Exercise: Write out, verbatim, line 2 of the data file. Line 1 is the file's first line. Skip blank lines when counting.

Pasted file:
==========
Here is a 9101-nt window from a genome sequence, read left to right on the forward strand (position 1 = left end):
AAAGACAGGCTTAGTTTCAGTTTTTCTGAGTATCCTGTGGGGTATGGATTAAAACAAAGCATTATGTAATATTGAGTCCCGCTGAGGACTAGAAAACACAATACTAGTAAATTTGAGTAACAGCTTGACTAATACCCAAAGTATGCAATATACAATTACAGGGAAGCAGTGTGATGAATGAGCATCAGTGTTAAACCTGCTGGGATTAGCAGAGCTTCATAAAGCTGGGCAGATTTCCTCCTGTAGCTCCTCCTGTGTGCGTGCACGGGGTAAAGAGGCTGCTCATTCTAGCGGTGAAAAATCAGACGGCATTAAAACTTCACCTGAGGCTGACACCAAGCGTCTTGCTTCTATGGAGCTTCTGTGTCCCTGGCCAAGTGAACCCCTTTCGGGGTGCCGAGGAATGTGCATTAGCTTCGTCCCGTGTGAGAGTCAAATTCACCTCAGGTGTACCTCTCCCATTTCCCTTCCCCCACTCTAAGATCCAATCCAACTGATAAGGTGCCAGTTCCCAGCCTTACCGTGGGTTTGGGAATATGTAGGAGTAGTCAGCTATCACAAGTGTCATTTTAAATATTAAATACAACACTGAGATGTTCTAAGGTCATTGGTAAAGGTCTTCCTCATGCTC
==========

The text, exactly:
AAAGACAGGCTTAGTTTCAGTTTTTCTGAGTATCCTGTGGGGTATGGATTAAAACAAAGCATTATGTAATATTGAGTCCCGCTGAGGACTAGAAAACACAATACTAGTAAATTTGAGTAACAGCTTGACTAATACCCAAAGTATGCAATATACAATTACAGGGAAGCAGTGTGATGAATGAGCATCAGTGTTAAACCTGCTGGGATTAGCAGAGCTTCATAAAGCTGGGCAGATTTCCTCCTGTAGCTCCTCCTGTGTGCGTGCACGGGGTAAAGAGGCTGCTCATTCTAGCGGTGAAAAATCAGACGGCATTAAAACTTCACCTGAGGCTGACACCAAGCGTCTTGCTTCTATGGAGCTTCTGTGTCCCTGGCCAAGTGAACCCCTTTCGGGGTGCCGAGGAATGTGCATTAGCTTCGTCCCGTGTGAGAGTCAAATTCACCTCAGGTGTACCTCTCCCATTTCCCTTCCCCCACTCTAAGATCCAATCCAACTGATAAGGTGCCAGTTCCCAGCCTTACCGTGGGTTTGGGAATATGTAGGAGTAGTCAGCTATCACAAGTGTCATTTTAAATATTAAATACAACACTGAGATGTTCTAAGGTCATTGGTAAAGGTCTTCCTCATGCTC